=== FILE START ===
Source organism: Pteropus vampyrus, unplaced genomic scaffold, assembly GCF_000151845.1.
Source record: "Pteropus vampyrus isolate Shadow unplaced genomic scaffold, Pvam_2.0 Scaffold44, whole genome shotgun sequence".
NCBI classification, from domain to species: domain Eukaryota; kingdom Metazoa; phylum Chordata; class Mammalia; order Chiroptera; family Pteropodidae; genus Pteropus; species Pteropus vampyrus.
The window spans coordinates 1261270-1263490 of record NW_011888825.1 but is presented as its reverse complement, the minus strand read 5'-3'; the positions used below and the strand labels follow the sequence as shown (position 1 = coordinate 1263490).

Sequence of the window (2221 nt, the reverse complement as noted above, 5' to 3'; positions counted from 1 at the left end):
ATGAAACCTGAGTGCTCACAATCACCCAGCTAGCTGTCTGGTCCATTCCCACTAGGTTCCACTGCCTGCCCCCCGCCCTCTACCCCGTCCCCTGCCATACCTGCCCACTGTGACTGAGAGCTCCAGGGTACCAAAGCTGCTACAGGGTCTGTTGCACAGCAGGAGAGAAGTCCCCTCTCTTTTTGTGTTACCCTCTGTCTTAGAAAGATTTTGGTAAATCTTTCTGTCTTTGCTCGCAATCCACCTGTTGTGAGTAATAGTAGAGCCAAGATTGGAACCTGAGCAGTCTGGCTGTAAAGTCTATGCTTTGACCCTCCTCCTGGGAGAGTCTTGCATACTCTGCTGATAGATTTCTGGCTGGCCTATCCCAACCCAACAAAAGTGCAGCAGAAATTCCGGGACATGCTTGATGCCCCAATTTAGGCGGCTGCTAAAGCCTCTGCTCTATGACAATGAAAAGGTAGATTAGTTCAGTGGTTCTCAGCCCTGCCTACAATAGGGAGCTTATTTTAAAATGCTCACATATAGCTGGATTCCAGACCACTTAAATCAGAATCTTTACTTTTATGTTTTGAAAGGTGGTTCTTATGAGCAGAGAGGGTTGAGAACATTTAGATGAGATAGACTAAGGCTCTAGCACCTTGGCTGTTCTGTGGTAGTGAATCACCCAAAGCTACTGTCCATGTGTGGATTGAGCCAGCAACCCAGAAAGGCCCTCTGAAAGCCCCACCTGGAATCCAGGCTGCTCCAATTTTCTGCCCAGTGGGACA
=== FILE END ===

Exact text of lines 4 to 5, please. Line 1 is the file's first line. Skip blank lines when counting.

The window spans coordinates 1261270-1263490 of record NW_011888825.1 but is presented as its reverse complement, the minus strand read 5'-3'; the positions used below and the strand labels follow the sequence as shown (position 1 = coordinate 1263490).

Sequence of the window (2221 nt, the reverse complement as noted above, 5' to 3'; positions counted from 1 at the left end):